Getting 3D grain on quilted maple

Discussion in 'Luthier's Corner' started by weeeugene, Feb 14, 2004.

  1. weeeugene


    Oct 19, 2003
    I plan to finish the quilted maple top on my bass with tru oil. is there anything i can do to make the grain "pop" as much as possible? i like the color it is now (a light bronze) but i dont mind staining it a little darker if that would help.
  2. Carey


    Jan 18, 2002
    Redlands, CA
    Try the tru oil on a little scrap or a hidden area. It may give you exactly what you want. In my experience, oil pops the grain about as well as anything. It just doesn't offer much protection.
    You may also want to add a little tiny bit of stain to the top first. Honey amber Transtint from Stew Mac mixed with denatured alcohol works great. Again, test on scrap first. It's easy to mix it up too thick and make it too dark.
    Good luck.
  3. Believe it or not, one of the best ways to make figured woods "pop" is not a finish technique. The method is called scraping or microplaning. The idea is that sanding will always leave a slightly textured finish - we're talking microscopic here but it's got ridges from the grit nonetheless. Well this texture breaks up light as it enters the transparent grain. When light rays are kept straight and not diffused, they will penetrate quite deeply into the wood fibers and that gives the depth you desire. Same principle as light rays you've seen going down into the water on a lake or the ocean. Here's where microplaning helps. By using specially tuned steel or plate glass scrapers you literally slice through the wood fibers leaving a tremendously smooth surface. In turn, the smooth surface allows light to penetrate very deeply into the wood and you see the results.

    This can also be an advantage when choosing an oil finish. Oil is clear and penetrates between the fibers much deeper with a scraped finish. When the oil drys, it drys as a clear sort of "lens" between the transparent wood fibers. See where this is going? Yep, you get even more depth.

    Carey has good advice when he says to test on scrap. You can even test my theory by picking a test piece that is flamed but isn't well defined or especially deep. Sand as you normally would to about 320 grit. As you go along and the wood gets smoother, you should see the figure begin to become deeper and more defined. Then as a last step before finishing, use a scraper to peel the top layer off. Oil or shellac as you would normally and I just about guarantee that what appeared to be a piece with just "some" flame has been transformed into a really beautiful specimen.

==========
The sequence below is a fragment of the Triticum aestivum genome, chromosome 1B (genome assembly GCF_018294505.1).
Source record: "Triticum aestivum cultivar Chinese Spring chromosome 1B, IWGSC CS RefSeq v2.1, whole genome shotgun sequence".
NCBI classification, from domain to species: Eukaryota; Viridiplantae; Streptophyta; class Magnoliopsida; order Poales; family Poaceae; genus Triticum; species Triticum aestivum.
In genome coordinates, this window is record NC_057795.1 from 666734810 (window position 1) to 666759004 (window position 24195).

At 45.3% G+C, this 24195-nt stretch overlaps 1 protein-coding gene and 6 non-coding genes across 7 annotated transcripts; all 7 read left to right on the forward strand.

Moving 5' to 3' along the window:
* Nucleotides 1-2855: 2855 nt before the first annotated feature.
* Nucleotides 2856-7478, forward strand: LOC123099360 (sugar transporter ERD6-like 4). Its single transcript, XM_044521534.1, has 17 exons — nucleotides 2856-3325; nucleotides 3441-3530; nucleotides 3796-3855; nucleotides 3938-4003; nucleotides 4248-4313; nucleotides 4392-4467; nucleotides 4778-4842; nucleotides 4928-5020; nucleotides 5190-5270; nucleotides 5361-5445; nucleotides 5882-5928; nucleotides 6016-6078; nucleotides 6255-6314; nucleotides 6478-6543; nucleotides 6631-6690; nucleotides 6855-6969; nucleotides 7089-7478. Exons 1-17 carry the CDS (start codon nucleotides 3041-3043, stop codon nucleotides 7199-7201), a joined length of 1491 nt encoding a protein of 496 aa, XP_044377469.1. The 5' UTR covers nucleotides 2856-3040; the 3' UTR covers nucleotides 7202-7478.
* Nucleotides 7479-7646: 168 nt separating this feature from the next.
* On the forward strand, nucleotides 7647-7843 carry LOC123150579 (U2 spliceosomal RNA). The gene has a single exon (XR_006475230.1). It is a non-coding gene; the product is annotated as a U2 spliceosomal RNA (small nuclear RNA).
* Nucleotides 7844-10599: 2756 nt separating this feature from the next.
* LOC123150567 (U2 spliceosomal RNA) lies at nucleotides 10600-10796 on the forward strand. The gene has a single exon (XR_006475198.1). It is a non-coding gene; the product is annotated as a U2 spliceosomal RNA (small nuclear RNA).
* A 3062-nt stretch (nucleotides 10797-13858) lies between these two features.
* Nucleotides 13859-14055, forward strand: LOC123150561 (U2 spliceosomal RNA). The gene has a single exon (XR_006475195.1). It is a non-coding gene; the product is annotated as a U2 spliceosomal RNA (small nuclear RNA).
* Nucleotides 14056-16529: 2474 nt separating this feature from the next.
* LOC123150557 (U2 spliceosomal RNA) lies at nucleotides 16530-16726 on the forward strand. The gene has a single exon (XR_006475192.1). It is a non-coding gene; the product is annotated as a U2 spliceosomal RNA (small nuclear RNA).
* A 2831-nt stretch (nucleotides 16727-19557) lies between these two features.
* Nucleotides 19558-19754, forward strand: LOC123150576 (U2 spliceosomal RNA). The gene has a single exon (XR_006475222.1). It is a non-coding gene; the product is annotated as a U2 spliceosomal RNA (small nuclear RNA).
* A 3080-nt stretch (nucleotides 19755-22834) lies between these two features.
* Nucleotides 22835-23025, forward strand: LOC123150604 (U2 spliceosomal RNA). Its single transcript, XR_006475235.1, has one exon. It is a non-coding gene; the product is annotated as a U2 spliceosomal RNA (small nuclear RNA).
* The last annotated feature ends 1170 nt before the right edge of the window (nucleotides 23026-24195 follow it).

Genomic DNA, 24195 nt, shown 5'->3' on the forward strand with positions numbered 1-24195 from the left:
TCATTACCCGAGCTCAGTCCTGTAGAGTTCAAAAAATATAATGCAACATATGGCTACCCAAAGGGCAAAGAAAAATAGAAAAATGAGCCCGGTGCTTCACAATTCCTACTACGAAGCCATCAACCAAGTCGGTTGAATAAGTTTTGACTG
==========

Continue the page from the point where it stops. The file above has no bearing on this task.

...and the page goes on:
4. weeeugene


    Oct 19, 2003
    Hi Guys

    Thanks for the tip. I'll def give it a try with scrap wood first. about the scraping. I'm not a really experienced wood worker so i might mess it up. from what i know, preparing a scraper takes some skill to get the burr just right.

    one more thing. I'm thinking of staining a reddish brown on the mahogany back, like the colour of taylor acoustics made of the same wood. i'm wondering if i mask the join between the two woods, will the red stain bleed into the maple top?

  5. Good point about the proper way to prepare a steel scraper. That's one reason I suggested using glass. You can use microscope slides - they are precut to a decent size and their edges are nice and sharp. They don't cost much either.

    You should do some tests of your color on the mahogany. Keep in mind that there is plenty of red already in the wood. Any stain you put on it will have a cumulative effect and get things dark quickly. Maybe too dark.

    Don't mask the joint, just the maple along it's edge. Instead of masking tape, use the thick clear shipping tape. It's edge is flatter and straighter than masking tape and it seals better. As long as you are using a water based stain, it shouldn't loosen the adhesive and bleed.
  6. ryan morris

    ryan morris Supporting Member

    Sep 11, 2000
    Chicago, IL
    So.. if I were to get some glass slides to do some microplaning on my bass... would I just drage the glass alongside the top of the bass? How much pressure would I use? Pretty much, how would I go about doing it? (and would it work well for a bass that doesn't have a flat top.. (spector)?).

    Would it kill.. enhance.. or make not much of a difference to the 3-D effect if I would put a light stain and some tung oil on it?

    Thanks, Ryan
  7. Any oil will help pop the grain. Adding a small amount of stain is fine as long as the two are compatible - don't put a water based stain in TruOil!

    Hold the slide at an angle to body - 45º to start. Then drag it towards you. You'll get a lot of fine curly residue, just like a big plane only much smaller. That's the technique. The slide itself won't take a lot of pressure because it's the sharp edge that does the cutting. To see how much smoother this can make the wood, hold the specimen up to the light and bounce the light off the surface at a steep angle. Look down the surface and you'll see the smoother glossy areas where you've scraped compared to the duller areas that haven't had the treatment.

    Hope this helps
  8. ryan morris

    ryan morris Supporting Member

    Sep 11, 2000
    Chicago, IL
    Hambone, thank you VERY much. I'm going to refinish my newer Spector CRFM4 soon.. I'll make some before and after pics for another thread if it turns out alright.